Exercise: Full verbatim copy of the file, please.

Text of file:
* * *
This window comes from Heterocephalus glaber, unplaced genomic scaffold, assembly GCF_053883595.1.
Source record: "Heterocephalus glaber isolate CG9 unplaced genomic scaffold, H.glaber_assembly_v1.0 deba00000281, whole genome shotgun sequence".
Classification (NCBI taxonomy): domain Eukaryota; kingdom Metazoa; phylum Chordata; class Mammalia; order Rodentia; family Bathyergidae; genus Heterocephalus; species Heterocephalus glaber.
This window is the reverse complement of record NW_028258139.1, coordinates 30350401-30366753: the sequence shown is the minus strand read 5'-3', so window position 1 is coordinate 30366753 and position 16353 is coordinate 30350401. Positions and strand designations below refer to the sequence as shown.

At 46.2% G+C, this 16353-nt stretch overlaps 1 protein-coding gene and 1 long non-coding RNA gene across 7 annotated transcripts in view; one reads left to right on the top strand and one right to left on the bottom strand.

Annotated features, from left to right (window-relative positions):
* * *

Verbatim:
This window comes from Heterocephalus glaber, unplaced genomic scaffold, assembly GCF_053883595.1.
Source record: "Heterocephalus glaber isolate CG9 unplaced genomic scaffold, H.glaber_assembly_v1.0 deba00000281, whole genome shotgun sequence".
Classification (NCBI taxonomy): domain Eukaryota; kingdom Metazoa; phylum Chordata; class Mammalia; order Rodentia; family Bathyergidae; genus Heterocephalus; species Heterocephalus glaber.
This window is the reverse complement of record NW_028258139.1, coordinates 30350401-30366753: the sequence shown is the minus strand read 5'-3', so window position 1 is coordinate 30366753 and position 16353 is coordinate 30350401. Positions and strand designations below refer to the sequence as shown.

At 46.2% G+C, this 16353-nt stretch overlaps 1 protein-coding gene and 1 long non-coding RNA gene across 7 annotated transcripts in view; one reads left to right on the top strand and one right to left on the bottom strand.

Annotated features, from left to right (window-relative positions):